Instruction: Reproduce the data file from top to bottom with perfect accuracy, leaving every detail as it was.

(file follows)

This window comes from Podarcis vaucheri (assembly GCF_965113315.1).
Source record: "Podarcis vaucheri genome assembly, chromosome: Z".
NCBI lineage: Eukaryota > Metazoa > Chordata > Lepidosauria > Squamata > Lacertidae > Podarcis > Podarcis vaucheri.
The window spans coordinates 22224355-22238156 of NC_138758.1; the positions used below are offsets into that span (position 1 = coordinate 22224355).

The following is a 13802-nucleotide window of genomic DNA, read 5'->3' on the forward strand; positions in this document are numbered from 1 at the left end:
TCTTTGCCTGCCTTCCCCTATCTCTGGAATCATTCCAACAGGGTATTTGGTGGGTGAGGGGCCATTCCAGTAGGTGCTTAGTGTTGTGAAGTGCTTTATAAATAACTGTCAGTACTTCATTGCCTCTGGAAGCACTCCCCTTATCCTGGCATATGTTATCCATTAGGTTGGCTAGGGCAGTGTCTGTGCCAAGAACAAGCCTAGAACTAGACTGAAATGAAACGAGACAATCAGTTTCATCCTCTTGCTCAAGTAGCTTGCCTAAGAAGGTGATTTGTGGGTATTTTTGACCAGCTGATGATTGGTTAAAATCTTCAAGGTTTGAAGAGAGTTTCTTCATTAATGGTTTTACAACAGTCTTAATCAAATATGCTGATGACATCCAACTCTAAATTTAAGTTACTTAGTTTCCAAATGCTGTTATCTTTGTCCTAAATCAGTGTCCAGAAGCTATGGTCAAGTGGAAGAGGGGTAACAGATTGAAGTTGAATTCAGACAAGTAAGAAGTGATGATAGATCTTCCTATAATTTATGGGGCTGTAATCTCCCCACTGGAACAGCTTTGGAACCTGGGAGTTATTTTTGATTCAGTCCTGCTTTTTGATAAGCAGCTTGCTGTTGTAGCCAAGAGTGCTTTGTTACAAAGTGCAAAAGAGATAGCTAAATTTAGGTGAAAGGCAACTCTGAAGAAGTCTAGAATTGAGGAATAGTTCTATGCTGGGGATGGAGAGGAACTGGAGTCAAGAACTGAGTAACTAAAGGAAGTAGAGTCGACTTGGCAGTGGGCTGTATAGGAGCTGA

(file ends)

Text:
This window comes from Podarcis vaucheri (assembly GCF_965113315.1).
Source record: "Podarcis vaucheri genome assembly, chromosome: Z".
NCBI lineage: Eukaryota > Metazoa > Chordata > Lepidosauria > Squamata > Lacertidae > Podarcis > Podarcis vaucheri.
The window spans coordinates 22224355-22238156 of NC_138758.1; the positions used below are offsets into that span (position 1 = coordinate 22224355).

The following is a 13802-nucleotide window of genomic DNA, read 5'->3' on the forward strand; positions in this document are numbered from 1 at the left end:
TCTTTGCCTGCCTTCCCCTATCTCTGGAATCATTCCAACAGGGTATTTGGTGGGTGAGGGGCCATTCCAGTAGGTGCTTAGTGTTGTGAAGTGCTTTATAAATAACTGTCAGTACTTCATTGCCTCTGGAAGCACTCCCCTTATCCTGGCATATGTTATCCATTAGGTTGGCTAGGGCAGTGTCTGTGCCAAGAACAAGCCTAGAACTAGACTGAAATGAAACGAGACAATCAGTTTCATCCTCTTGCTCAAGTAGCTTGCCTAAGAAGGTGATTTGTGGGTATTTTTGACCAGCTGATGATTGGTTAAAATCTTCAAGGTTTGAAGAGAGTTTCTTCATTAATGGTTTTACAACAGTCTTAATCAAATATGCTGATGACATCCAACTCTAAATTTAAGTTACTTAGTTTCCAAATGCTGTTATCTTTGTCCTAAATCAGTGTCCAGAAGCTATGGTCAAGTGGAAGAGGGGTAACAGATTGAAGTTGAATTCAGACAAGTAAGAAGTGATGATAGATCTTCCTATAATTTATGGGGCTGTAATCTCCCCACTGGAACAGCTTTGGAACCTGGGAGTTATTTTTGATTCAGTCCTGCTTTTTGATAAGCAGCTTGCTGTTGTAGCCAAGAGTGCTTTGTTACAAAGTGCAAAAGAGATAGCTAAATTTAGGTGAAAGGCAACTCTGAAGAAGTCTAGAATTGAGGAATAGTTCTATGCTGGGGATGGAGAGGAACTGGAGTCAAGAACTGAGTAACTAAAGGAAGTAGAGTCGACTTGGCAGTGGGCTGTATAGGAGCTGA